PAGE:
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9/20/11 Study links wind turbine noise and sleep disruption


Adverse health effects of industrial wind turbines: a preliminary report  

Michael Nissenbaum MD, Northern Maine Medical Center, Fort Kent, Maine, USA, mnissenbaum@att.net 

Jeff Aramini PhD, Intelligent Health Solutions Inc., Fergus, Ontario, Canada, jeff.aramini@gmail.com

Chris Hanning MD, University Hospitals of Leicester, Leicester, UK, chrisdhanning@tiscali.co.uk


This study, which is the first controlled study of the effects of IWT noise on sleep and health, shows that those living within 1.4 km of IWT have suffered sleep disruption which is sufficiently severe as to affect their daytime functioning and mental health.

Both the ESS and PSQI are averaged measures, i.e. they ask the subject to assess their daytime sleepiness and sleep quality respectively, over a period of several weeks leading up to the present. For the ESS to increase, sleep must have been shortened or fragmented to a sufficient degree on sufficient nights for normal compensatory mechanisms to have been overcome.

The effects of sleep loss and daytime sleepiness on cognitive function, accident rate and mental health are well established (WHO 2009) and it must be concluded that at least some of the residents living near the Vinalhaven and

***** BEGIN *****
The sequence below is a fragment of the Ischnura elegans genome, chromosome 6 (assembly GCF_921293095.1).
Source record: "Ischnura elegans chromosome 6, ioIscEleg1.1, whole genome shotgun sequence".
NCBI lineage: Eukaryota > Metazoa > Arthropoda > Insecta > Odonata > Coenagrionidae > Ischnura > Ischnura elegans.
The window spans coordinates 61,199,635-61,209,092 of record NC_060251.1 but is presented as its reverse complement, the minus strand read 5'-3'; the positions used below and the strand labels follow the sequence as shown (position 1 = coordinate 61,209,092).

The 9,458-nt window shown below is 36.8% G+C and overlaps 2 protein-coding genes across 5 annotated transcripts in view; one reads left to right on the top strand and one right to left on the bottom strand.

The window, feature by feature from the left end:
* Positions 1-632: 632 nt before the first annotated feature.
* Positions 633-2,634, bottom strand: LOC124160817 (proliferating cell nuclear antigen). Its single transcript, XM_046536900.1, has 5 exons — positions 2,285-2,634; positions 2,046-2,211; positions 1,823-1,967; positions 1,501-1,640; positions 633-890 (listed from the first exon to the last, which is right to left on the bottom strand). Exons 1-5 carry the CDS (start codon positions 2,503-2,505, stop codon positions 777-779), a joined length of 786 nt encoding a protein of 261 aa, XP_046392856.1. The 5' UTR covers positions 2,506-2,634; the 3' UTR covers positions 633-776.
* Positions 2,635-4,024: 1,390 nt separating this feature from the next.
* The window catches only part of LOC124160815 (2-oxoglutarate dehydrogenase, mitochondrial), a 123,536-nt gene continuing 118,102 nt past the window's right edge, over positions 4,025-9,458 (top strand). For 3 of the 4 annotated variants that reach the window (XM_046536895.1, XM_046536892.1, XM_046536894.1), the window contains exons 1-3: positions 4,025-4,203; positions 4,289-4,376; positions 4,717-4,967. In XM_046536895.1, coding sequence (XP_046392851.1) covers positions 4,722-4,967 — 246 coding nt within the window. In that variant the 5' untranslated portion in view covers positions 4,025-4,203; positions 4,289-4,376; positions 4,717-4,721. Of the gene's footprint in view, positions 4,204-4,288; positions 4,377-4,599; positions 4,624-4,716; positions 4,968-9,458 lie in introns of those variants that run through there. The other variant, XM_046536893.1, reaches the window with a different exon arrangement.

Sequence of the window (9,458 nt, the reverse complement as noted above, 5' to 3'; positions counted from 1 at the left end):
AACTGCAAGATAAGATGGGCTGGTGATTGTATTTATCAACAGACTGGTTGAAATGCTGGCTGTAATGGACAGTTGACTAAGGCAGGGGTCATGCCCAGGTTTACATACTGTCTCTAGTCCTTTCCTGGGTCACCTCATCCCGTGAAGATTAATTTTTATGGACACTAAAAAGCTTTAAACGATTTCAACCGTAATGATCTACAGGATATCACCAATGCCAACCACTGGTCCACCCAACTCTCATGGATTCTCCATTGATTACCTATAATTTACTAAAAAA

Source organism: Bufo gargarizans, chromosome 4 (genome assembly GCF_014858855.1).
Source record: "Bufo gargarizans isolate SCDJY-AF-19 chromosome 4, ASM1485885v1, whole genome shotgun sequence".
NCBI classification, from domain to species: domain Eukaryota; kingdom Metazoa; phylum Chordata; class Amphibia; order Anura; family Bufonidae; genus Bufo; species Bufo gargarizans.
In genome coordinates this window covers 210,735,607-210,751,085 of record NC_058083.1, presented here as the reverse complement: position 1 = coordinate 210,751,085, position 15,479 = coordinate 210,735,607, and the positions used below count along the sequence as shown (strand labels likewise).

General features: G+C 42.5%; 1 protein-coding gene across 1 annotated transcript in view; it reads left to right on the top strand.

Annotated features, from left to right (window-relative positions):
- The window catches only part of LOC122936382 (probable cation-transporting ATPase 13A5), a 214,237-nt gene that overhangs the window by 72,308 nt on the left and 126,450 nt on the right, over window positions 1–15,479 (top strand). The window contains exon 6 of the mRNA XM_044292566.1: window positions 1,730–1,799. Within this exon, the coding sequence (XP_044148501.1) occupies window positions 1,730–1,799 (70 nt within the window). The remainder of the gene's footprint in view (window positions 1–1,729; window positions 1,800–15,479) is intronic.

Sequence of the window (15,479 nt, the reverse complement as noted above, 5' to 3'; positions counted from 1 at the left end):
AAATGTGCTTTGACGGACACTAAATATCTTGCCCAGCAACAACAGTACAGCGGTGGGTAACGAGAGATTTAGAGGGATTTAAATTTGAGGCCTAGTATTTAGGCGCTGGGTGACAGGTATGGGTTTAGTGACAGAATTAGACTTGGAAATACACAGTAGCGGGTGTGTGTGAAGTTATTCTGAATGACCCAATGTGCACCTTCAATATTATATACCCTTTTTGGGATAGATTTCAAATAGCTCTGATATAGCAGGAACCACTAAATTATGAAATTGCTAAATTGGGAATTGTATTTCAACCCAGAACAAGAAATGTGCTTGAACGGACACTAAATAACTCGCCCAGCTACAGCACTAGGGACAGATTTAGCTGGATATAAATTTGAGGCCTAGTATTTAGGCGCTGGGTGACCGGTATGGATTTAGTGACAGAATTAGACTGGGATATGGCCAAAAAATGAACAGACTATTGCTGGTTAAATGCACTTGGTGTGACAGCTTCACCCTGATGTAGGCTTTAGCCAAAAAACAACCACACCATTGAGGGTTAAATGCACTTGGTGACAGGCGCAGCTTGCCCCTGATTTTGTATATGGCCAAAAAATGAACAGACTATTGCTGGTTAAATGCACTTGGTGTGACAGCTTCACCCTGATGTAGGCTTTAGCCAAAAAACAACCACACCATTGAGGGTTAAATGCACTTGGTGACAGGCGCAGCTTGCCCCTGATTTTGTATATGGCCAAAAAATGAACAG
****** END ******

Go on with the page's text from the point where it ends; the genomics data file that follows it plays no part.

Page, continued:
Mars Hill IWT installations have suffered serious harm to their sleep and health.

The significant relationship between the symptoms and distance from the IWTs, the subjects’ report that their symptoms followed the start of IWT operations, the congruence of the symptoms reported here with previous research and reports and the clear mechanism is strong evidence that IWT noise is the cause of the observed effects.

IWT noise has an impulsive character and is several times more annoying than other sources of noise for the same sound pressure level (Pedersen & Persson Waye 2004).

It can prevent the onset of sleep and the return to sleep after a spontaneous or induced awakening. Road, rail and aircraft noise causes arousals, brief lightening of sleep which are not recalled. While not proven, it is highly likely that IWT noise will cause arousals which may prove to be the major mechanism for sleep disruption.

 It is possible that the low frequency and infrasound components of IWT noise might contribute to the sleep disruption and health effects by other mechanisms but this remains to be determined and further research is needed.

Attitudes to IWT and visual impact have been shown to be factors in annoyance to IWT noise (Pedersen et al. 2009) but have not been demonstrated for sleep disturbance. Most respondents in the present study welcomed the IWT installations as offering economic benefits. The visual impact of IWT decreases with distance, as does the noise impact making separation of these factors impossible.

We conclude that IWT noise at these two sites disrupts the sleep and adversely affects the health of those living nearby. The current ordinances determining setback are inadequate to protect the residents and setbacks of less than 1.5 km must be regarded as unsafe. Further research is needed to determine a safe setback distance and to investigate the mechanisms of causation.

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